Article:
Draft plan

The draft Summary Health and Safety Plan lists in part educational options based on color-coded conditions established by Peters Township School District. The colors are based to some degree on the state's phases of reopening from the coronavirus shutdown, but they do not necessarily correspond at any given time.

With students scheduled to start the Peters Township School District academic year Aug. 24, officials have some key decisions to make with regard to the opening.

On Monday, the school board plans to vote on adopting a state-mandated Health and Safety Plan for precautions against the spread of COVID-19, plus board members will determine the conditions by which students and staff members return.

The district has established a set of conditions – green, yellow and red – based to some degree on Gov. Tom Wolf’s plan for reopening from the coronavirus shutdown. “Green” calls for students to attend school five days a week in the classroom, and “yellow” provides for a hybrid approach blending in-class and remote learning.

Under all three conditions, students can opt for fully remote learning, and in the case of “red,” everyone would learn remotely.

During a special board meeting July 27, some members said they favor starting the year “green,” while others expressed interest in “yellow.” Among the former was Thomas McMurray, board president.

“Let’s be the leader and try to get going,” he said. “We may have to modify it, but at least Peters Township should be the leader and say, we can try to get some kind of ‘normal’ going here. We’re going to get the best education for our kids.”

Lisa Anderson, who chairs the board’s policy committee, recommended the district perhaps “open at ‘yellow’ with the idea that we’d like to transition to ‘green’” to help lessen the chance of COVID-19 transmission.

Board members participated in a discussion built around Superintendent Jeannine French’s presentation on the draft health and safety plan, the final version of which must be filed with the Pennsylvania Department of Education.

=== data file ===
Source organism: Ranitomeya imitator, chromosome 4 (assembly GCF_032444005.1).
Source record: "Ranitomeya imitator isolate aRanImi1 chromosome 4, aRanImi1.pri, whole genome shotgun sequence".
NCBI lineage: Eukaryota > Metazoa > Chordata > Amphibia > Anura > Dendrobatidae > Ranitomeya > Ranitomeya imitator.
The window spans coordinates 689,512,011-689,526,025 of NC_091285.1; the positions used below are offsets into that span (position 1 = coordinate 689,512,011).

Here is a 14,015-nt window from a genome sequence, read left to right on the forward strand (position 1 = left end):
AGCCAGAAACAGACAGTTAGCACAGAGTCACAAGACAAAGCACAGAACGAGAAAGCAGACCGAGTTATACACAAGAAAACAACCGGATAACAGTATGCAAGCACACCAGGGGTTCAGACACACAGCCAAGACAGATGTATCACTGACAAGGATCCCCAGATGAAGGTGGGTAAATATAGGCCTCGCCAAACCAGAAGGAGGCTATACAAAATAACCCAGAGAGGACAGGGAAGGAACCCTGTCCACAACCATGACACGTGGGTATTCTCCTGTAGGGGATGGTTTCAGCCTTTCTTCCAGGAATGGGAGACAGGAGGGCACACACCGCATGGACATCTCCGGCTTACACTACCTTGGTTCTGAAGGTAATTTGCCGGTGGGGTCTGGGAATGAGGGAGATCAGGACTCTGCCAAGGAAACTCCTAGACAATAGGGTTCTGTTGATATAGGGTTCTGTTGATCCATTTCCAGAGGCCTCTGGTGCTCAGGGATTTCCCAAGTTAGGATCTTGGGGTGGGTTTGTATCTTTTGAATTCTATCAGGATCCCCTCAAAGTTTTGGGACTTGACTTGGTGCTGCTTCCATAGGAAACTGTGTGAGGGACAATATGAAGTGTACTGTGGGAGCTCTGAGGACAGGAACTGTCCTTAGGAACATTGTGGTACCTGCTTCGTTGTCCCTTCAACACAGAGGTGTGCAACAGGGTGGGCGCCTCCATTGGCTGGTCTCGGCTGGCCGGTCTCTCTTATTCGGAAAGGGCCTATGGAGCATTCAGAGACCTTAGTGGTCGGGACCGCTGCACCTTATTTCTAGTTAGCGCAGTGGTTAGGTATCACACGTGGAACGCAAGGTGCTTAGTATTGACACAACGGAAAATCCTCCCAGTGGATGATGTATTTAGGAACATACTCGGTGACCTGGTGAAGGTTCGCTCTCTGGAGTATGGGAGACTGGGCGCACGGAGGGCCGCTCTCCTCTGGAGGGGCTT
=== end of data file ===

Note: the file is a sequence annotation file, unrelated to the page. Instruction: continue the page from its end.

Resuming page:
“Everything that we’re doing is not going to be in here,” she cautioned. “This is a high-level compliance document that the board will set into policy.”

A major consideration for school officials is the ability to adapt.

“Our staff has been hard at work recognizing that the conditions may change,” the superintendent said. “We just have to be flexible. We have to monitor and adjust.”

How the district proceeds will be based primarily on guidance as it evolves from various agencies, including the state Department of Health and U.S. Centers for Disease Control and Prevention.

French said, though, the district’s color-coded conditions would not necessarily correspond with what is designated by the state at any given time.

“This plan is only loosely tied to those phases,” she said. “We have to take into account conditions, more local conditions. We’ve already been told by the secretary of health and the governor’s office that they’re not going to be as nimble in terms of changing the phases.”

She addressed a variety of considerations within the 23-page health and safety plan, from optimizing conditions on buses and in classrooms to encouraging students who feel ill not to attend school.

“We are going to ask parents to screen at home. Kids can act sniffly and sick all the time, so it’s this tension between: Do we send kids in and risk having a lot of infection spread? The downside is that we don’t want kids to miss a whole lot of school,” French said. “We will ask parents to err on the side of caution, because we’re relaxing our attendance requirement.”

Students at home can study using Canvas, the district’s new learning management system.

“If you’re not in remote,” French said about those learning at home full-time, “doing your work in Canvas just because you’re sick is not a long-term solution. But it will allow you to keep up with your work.”

For students and staff members who enter district facilities, including buses, protective masks are required. Exceptions will be made, though, for students who have documented conditions that make wearing them prohibitive.

The health and safety plan calls for periodic “mask breaks,” during which students must maintain a distance of at least six feet from one another.

Regardless of what board members decide Monday about the condition under which the school year opens, it is subject to modification.

“The resolution is going to give Dr. French the ability to adjust, even if the week before school starts the situation has changed,” solicitor Jocelyn Kramer said.

To wrap up the July 27 discussion, the superintendent encouraged continued dialogue among all the district’s stakeholders.

“We’re all in this together,” she said. “If we want to keep our schools open and safe, we have to communicate.”

Multimedia Reporter

Staff writer Harry Funk, a professional journalist for three-plus decades, has been on the staff of The Almanac since 2015. He has a bachelor’s degree in journalism and master of business administration, both from Indiana University of Pennsylvania.

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